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The Cranes are Flying

April 24, 2013

The Cranes are Flying (1957)
Director: Mikhail Kalatozov
Actors: Tatiana Samoilova, Aleksei Batalov, Aleksandr Shvorin

Cranes are Flying

Synopsis: Natalia (Tatiana Samoilova) and Boris (Aleksei Batalov) are a couple on the cusp of getting married in Moscow in 1941. The Germans invade the Soviet Union however, and Boris idealistically decides to enlist in the army. Boris heads off to war, while Natalia is left with various struggles on the homefront….

Review: This is one of the most profound and lyrical refutations of war ever made, and even more moving is that, of all places, it came from the Soviet Union – as emblem of the ‘Thaw period’ where the country was finally beginning to unpick the crippling, poisonous legacy of Stalin’s ‘cult of personality’ and where the true horrors and sacrifices of the recent Second World War could be documented and reconciled. What’s amazing about The Cranes are Flying is that a movie so sombre, has been conceived in a way that is so expressionistic and joyous. Director Mikhail Kalatozov, later to become renowned for Soy Cuba and that film’s staggering opening sequence, did a tremendous job of finding a visual energy for the story, and in some respects the camerawork comes as much a player in the narrative as the characters themselves.

The primal, boundless enthusiasm of young lovers Natalia and Boris is appropriated in the athletic opening where they play about by the Moskva River, then race up the stairs to Natalia’s apartment. In fact, there’s almost a theatrical, choreographic quality to movement in the film, as Natalia purposely veils herself from the advances of Boris’ nefarious cousin, Mark, then when Natalia dramatically races to a bridge ready to kill herself during the war, before deciding to save an abandoned baby boy instead.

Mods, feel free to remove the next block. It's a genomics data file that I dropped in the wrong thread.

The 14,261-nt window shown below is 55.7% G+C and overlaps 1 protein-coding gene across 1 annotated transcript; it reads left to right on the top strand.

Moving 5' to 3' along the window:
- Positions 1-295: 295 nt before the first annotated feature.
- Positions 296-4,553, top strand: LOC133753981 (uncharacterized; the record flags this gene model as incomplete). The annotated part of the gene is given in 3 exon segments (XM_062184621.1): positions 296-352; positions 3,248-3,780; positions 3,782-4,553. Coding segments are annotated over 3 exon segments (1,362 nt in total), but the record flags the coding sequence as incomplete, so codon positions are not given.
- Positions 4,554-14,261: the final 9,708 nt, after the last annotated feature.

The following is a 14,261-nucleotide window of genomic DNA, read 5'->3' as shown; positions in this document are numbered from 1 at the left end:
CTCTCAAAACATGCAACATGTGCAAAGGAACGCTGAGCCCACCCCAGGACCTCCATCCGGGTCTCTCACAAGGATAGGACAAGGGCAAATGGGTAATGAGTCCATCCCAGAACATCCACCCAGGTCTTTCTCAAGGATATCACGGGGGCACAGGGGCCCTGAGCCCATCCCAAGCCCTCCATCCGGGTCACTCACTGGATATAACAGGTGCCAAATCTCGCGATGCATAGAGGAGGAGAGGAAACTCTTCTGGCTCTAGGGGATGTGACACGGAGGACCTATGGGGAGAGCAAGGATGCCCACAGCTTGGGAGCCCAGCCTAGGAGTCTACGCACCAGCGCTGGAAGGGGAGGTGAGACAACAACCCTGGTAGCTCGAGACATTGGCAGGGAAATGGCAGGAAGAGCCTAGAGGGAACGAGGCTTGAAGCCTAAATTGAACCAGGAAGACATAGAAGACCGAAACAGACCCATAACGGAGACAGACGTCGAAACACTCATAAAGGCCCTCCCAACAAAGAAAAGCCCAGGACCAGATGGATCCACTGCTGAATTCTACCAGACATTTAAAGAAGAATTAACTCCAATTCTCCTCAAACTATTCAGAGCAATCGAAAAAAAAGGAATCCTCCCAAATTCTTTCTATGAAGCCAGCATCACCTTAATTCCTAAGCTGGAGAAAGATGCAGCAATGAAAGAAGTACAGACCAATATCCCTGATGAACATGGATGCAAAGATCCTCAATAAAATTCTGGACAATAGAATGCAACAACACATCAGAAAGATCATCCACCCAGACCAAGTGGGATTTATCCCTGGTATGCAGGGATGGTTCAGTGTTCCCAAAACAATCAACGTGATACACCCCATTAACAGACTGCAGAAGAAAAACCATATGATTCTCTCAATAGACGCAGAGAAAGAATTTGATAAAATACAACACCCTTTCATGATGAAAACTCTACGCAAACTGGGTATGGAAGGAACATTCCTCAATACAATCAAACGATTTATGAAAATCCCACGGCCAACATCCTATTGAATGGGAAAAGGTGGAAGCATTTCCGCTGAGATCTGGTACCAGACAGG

To me, there are two key moments in The Cranes are Flying which testify to the film’s ingenious merging of its radical technical form to the ‘thaw’, anti-war content. The first is when Boris is killed midway through the film. Ordinarily, ‘heroes’ survive even the darkest of war movies, but not here, and it’s a radical twist from the Janet Leigh/Psycho school of storytelling that Kalatozov chooses to kill Boris so early. Add to that, Boris’ death is in no way dignified – it’s shown as a completely pointless waste of life, shot while helping a hapless colleague, and Kalatozov even accords Boris a dying vision of how life might have been with Natalia, rubbing salt in the wounds of the already tragic fact of Boris’ passing. The second scene, the key one in the film and one of my favourite scenes in the movies full-stop, is when Natalia goes to greet the returning soldiers at the end of the war. She still holds out hope that somehow Boris survived, but when she gets the final confirmation of Boris’ demise from his best friend, rather than shun the happy and fortunate families around her, she makes the profoundly graceful gesture of distributing the flowers she’d reserved for Boris to them. It’s a beautiful final image that speaks so much of Natalia’s journey to grace (unbelievably well incarnated by Tatiana Savoilova) but also acts as microcosm for a country which suffered like no other from the horrors of WW2, but finds the courage and dignity to move on. (April 2013)

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